Sunday, December 11, 2011

2012 Calendar

Introducing the first of what we hope will become an annual feature. It is the "Boats of Dudley Dix Yacht Design - 2012" calendar, with photos of a wide selection of our boats. This was a project that happened very quickly, under considerable time pressure because it started so late in 2011. The photos selected came mostly from those that have been sent to me by owners and builders over many years.

Cover of 2012 calendar

There are only 12 months and 1 cover available, so there is a limit to what we could include. I have shown as many boats as I could fit in, so some readers will be lucky enough to be included this year. We have many beautiful photos but most were automatically excluded by being of low resolution.

February photo page

If you are interested in buying the calendar, go to . You can view before buying. Current price is US$17 but if you register on the Lulu website, you will receive regular discount offers by email to get it or other publications at a reduced price. They are printed by suppliers in many countries, so yours will come from your closest supplier for reduced shipping cost.

I invite all owners and builders of our boats to send me your best hi-res photos for consideration to be included in future calendars. They must be at least 300dpi resolution, the higher the better.

Thanks for reading. To see our full range of designs, go to .

Wednesday, December 7, 2011

Hardy Boatbuilders

I have built all of my big boats outside, sometimes with temporary shelters over them to allow me to work through the winter rainy season or to protect new materials that were sentitive to moisture. I built a 36 footer (not my design) when in my 20s, a 34 footer (CW975) when in my 30s and a 38 footer (Didi 38) when in my 40s, all of them from plywood.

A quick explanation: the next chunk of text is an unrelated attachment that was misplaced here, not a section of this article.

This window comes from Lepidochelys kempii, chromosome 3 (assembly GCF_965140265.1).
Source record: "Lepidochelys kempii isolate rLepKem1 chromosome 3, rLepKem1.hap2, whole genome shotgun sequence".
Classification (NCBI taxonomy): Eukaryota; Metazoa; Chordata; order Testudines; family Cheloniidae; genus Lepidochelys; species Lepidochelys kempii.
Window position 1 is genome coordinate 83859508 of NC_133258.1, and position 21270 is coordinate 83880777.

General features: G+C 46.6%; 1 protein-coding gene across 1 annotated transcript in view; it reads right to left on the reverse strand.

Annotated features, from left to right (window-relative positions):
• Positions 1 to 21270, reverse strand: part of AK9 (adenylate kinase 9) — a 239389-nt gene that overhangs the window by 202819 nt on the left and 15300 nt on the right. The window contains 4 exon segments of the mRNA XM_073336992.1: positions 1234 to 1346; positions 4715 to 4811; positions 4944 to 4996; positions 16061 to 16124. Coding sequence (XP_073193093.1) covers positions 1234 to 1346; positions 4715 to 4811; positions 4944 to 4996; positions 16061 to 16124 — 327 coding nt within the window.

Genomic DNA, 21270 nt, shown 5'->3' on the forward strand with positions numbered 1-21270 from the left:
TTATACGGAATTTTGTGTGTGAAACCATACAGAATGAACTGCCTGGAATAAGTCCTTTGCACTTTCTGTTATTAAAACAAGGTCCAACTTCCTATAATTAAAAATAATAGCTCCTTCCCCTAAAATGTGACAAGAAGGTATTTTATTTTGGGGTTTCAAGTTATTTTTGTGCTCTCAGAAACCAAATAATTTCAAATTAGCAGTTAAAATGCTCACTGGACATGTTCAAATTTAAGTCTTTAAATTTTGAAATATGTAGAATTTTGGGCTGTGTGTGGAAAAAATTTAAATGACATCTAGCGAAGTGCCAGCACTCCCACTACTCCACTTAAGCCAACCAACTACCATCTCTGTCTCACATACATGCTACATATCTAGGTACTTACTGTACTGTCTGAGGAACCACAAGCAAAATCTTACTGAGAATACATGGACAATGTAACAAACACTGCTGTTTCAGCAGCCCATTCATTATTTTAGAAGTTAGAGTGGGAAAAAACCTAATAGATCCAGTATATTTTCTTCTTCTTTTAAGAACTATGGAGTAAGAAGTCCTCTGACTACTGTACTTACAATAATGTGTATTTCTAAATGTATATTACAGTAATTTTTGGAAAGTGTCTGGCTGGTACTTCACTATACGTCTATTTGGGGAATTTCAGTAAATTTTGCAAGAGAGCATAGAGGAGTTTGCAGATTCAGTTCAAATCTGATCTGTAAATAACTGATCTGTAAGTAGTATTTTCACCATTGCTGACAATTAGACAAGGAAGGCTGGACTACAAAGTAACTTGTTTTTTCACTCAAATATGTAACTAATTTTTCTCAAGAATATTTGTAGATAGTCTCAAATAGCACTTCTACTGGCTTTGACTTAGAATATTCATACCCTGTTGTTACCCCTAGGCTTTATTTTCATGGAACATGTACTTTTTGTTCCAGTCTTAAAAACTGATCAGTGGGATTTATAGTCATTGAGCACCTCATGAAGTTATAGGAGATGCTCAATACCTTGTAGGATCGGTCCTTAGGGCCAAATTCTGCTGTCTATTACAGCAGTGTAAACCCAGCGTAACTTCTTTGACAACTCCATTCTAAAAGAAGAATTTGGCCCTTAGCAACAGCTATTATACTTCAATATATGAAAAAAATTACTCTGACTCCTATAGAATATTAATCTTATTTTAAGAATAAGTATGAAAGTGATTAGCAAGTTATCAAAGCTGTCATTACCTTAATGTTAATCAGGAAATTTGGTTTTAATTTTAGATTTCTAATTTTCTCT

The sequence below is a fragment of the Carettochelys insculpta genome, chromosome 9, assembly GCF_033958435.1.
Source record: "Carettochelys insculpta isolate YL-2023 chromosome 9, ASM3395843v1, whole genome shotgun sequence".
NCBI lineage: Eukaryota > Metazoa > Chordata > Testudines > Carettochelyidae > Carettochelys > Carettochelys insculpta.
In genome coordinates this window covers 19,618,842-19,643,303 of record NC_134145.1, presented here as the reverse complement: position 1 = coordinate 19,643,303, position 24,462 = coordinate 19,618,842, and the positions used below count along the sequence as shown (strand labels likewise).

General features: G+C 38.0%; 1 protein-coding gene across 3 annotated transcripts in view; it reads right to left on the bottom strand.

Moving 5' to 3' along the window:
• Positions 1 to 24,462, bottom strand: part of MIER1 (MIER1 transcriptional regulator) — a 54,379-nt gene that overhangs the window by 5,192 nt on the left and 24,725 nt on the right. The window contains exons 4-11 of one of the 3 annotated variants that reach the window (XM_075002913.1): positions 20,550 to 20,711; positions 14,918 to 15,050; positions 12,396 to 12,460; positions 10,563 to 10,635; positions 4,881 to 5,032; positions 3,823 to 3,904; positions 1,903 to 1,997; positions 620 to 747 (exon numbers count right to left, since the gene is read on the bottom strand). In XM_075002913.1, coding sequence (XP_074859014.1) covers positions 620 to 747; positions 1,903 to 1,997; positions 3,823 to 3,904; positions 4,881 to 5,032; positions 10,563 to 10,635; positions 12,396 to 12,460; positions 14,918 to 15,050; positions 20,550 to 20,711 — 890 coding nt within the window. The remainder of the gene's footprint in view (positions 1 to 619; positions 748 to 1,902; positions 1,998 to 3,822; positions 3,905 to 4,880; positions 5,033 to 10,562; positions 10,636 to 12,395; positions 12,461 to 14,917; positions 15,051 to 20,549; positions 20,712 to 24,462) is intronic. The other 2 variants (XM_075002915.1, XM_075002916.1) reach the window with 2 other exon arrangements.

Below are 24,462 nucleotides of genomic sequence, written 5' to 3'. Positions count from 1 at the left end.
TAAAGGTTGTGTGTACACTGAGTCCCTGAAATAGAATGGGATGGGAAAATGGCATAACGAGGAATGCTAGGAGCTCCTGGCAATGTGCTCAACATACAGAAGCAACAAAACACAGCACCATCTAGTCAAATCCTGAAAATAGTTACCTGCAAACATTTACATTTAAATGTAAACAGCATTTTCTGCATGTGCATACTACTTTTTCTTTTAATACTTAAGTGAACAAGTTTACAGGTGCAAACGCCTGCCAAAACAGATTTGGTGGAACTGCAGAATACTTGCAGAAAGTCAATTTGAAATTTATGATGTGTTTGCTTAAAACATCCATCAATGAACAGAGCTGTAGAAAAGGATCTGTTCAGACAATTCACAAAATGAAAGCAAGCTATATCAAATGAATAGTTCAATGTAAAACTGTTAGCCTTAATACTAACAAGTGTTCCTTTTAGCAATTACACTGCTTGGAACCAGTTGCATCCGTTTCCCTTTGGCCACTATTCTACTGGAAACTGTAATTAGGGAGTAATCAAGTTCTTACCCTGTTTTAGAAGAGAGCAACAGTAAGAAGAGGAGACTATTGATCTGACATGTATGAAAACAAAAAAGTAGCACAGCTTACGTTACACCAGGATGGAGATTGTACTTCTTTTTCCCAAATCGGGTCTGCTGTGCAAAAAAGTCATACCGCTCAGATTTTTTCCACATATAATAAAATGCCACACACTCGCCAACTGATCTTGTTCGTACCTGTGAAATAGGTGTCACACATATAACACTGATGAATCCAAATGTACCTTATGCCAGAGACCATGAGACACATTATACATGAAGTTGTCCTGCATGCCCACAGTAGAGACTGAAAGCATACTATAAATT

I had it easy, compared to many builders of our boats. A few days ago, Bill Connor in Boulder Colorado sent me this photo after an early winter blizzard. Doesn't look like a boat but under all that cold white stuff is a Didi 40cr  hull and deck.

Stern view of Bill Connor's Didi 40cr

Bill writes the following. "As you know, building ourside requires an understanding of local weather, cooperation with the weather you are given (as opposed to forecast), perseverance, and a sense of humor, not unlike sailing itself. Local weather in Boulder means Chinooks, cold, and snow. The winds came early this year with 85kts. at the house mid-October, so the tent had to come down for the season. I finished glassing the deck and cabin, but the cockpit coamings were in progress so they'll have to wait under plastic until an Indian Summer or until Spring rolls around - so it goes. Meanwhile, I'll work on assemblies in the shop with an eye towards next Summer's goal: painting the exterior and decking."

Bill highlights something that I mention in various places on my website and documentation supplied with our designs. It is important with a large project like this to always have a few sub-projects on the go or being planned so that you can carry on with other work inside the workshop or inside the covered boat. If you are going to sit and wait out the rain or snow then the boat might never be finished.

Igor Pokusaev is building his Hout Bay 30 in
Moscow, Russia.

So, almost wherever you are, you should be able to build a boat. You must make allowances in your planning for your local conditions and you might have to seek premises that will allow you to build indoors. However, by making suitable choices, you will be able to successfully build a boat.